KIEV, Ukraine (ABP) — Baptist leaders from Russia and Georgia met Oct. 30 in Kiev to pursue improved relations between Baptists in the two countries, marred by war earlier this year.
Representatives of the Evangelical Baptist Church of Georgia and Union of Evangelical Christian-Baptists of Russia, gathering in the capital of neighboring Ukraine, issued a joint statement condemning the war. It also called on both sides’ governments to seek peaceful resolution of future Russian-Georgian conflicts and asked people of faith to "facilitate the process of forgiveness and reconciliation between our peoples."
In addition, the leaders pledged to continue efforts to build unity between the two nations’ Baptist communities despite significant differences.
"We agree to fully recognize each other’s churches in their integrity and take bold steps to understand each other and respect each other’s experience," the declaration said.
As part of that process, the Baptist leaders pledged to visit each other's countries to "promote friendship and understanding between our peoples" and to engage in theological dialogue between groups "to promote mutual cooperation in the mission of God."
The stated purpose of the meeting was "to sort out our relations between our churches and offer [a] visible symbol of possible reconciliation between our churches, peoples and countries," according to the English version of a Russian Baptist press release.
The participants condemned the war between the two countries as "pointless and brutal" and agreed that issues between Georgia and Russia "should not be solved by military means."
Archbishop Malkhaz Songulashvili and Bishop Merab Gaprindashvili represented the Georgian Baptist union. Representing Russian Baptists were Russian Baptist president Yuri Sipko and Vitaly Vlasenko, the Russian union's head of external church relations. The meeting was facilitated by Gregory Komendant, former president of the European Baptist Federation.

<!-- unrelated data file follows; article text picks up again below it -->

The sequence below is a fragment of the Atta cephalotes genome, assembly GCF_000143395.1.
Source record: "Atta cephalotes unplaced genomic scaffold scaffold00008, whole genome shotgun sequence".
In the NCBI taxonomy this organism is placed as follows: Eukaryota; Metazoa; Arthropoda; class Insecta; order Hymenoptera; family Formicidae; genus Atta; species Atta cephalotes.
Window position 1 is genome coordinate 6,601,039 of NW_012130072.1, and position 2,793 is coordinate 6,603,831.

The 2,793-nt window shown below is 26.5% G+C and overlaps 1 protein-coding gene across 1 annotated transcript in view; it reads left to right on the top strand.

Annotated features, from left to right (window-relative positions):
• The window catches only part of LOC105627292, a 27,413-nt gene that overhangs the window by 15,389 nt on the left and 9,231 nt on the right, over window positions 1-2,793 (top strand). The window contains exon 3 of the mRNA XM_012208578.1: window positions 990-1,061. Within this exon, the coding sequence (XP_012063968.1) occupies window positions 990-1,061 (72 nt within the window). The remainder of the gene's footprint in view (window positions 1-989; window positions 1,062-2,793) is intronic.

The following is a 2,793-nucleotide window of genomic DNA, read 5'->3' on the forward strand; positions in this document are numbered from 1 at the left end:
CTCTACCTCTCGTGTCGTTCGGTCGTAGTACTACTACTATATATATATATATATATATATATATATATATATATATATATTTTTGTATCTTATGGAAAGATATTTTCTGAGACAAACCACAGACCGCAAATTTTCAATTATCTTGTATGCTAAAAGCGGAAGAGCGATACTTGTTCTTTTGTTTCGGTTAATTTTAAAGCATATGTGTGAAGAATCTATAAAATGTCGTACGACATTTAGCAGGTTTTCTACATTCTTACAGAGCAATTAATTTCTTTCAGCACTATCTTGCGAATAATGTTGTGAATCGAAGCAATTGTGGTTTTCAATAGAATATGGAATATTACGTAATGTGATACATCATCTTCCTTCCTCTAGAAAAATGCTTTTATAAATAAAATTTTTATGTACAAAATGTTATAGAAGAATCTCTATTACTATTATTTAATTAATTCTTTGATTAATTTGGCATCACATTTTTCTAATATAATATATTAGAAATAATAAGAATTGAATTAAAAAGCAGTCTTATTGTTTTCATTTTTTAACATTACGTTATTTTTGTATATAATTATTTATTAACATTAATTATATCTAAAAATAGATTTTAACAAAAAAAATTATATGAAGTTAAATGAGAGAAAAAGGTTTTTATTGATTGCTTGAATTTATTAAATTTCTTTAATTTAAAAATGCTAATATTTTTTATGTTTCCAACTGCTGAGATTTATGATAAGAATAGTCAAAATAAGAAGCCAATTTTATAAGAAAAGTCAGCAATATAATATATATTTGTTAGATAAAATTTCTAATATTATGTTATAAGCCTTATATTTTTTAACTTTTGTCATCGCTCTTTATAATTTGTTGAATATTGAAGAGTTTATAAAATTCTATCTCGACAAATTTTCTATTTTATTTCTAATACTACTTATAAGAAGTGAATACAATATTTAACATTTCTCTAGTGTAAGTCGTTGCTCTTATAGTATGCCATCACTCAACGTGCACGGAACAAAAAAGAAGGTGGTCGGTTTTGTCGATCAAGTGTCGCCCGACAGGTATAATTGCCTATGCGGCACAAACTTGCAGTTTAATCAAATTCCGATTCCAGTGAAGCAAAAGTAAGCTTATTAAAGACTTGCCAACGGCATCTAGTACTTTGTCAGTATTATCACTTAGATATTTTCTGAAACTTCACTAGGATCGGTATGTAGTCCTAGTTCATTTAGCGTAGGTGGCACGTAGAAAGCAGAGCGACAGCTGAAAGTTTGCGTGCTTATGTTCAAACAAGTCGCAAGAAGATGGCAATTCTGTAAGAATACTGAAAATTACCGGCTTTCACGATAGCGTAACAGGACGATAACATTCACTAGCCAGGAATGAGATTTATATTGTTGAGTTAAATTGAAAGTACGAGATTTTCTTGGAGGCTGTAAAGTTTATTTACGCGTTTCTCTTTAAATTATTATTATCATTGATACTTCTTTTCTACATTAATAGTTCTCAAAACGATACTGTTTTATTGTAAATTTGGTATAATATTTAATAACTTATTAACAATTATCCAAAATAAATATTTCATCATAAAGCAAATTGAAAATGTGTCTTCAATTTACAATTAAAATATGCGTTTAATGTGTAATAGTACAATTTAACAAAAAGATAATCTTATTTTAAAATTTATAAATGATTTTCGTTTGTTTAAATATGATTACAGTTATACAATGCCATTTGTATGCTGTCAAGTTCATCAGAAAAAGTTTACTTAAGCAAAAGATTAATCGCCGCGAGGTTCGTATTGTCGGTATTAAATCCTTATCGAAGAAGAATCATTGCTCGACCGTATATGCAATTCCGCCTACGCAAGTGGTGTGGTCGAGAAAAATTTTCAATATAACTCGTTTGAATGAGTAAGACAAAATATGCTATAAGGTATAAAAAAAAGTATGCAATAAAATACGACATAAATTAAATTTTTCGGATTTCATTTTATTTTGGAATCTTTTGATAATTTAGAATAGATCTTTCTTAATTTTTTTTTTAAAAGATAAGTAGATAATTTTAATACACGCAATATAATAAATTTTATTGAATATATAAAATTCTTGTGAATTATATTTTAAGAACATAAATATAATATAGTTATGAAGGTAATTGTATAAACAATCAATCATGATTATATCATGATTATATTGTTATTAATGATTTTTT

Causes of the August military confrontation — over control of the breakaway Georgian territories of South Ossetia and Abkhazia — remain controversial.
Georgia launched a military strike Aug. 7 on Tskhinvali, the South Ossetian capital, aimed at re-asserting control over the territory after 16 years of semi-independence. Russia responded with tanks, ground troops, air strikes and a naval blockade. Russian forces reached deep into undisputed Georgian territory during the conflict.
Georgia says it is being punished for its pro-Western orientation and bid to join NATO. Russia claims to have evidence of ethnic cleansing, and its officials contend Western media unfairly portrayed Russia as the aggressor.
Both Abkhazia and South Ossetia have ethnic Russian majorities, and their citizens are allowed to hold Russian passports. However, international agreements recognize the territories as being part of Georgia.
An Aug. 16 cease-fire agreement halted the violence, but Russia still has not withdrawn forces from all positions they occupied during the conflict.
In August, the Russian Baptist union’s Vlasenko acknowledged that friendship between the Baptists of Russia and Georgia had turned cold during the past 15 years. Citing distrust between the neighboring countries that prompted the war, he said Russian Baptists were ready to "extend the hand of friendship to our sisters and brothers in Georgia."
Vlasenko said Nov. 3 that Russian Baptists "are serious and committed in our relationship with Georgian Baptists."
He said the groups have not reached full agreement, but "we are continuing to work on a relationship that goes down deeply." He added, "We are willing to learn more about our differences, and we hope to find unity in our differences."
In addition to political disputes, there are some doctrinal and stylistic differences between the two Baptist groups. Georgian Baptists have adopted many of the trappings of the Georgian Orthodox tradition, including the use of icons and Orthodox-style clergy vestments in worship. That raises eyebrows for many Baptists, especially in Eastern Europe.
The Georgian Baptist group also has a more hierarchical denominational structure than the Russians, distinguishing it from the highly congregational nature of most Baptist organizations.
Vlasenko is part of a delegation of Russian Catholic, Orthodox and Protestant leaders planning to visit Georgia to meet with political and religious leaders before the end of the year.
"Russian churches have been very involved in helping South Ossetia, but we have done very little in Georgia," he said. "It is my hope that not only words, but that also deeds might result from the on-going church dialogue between Russia and Georgia."
— Robert Marus contributed to this story.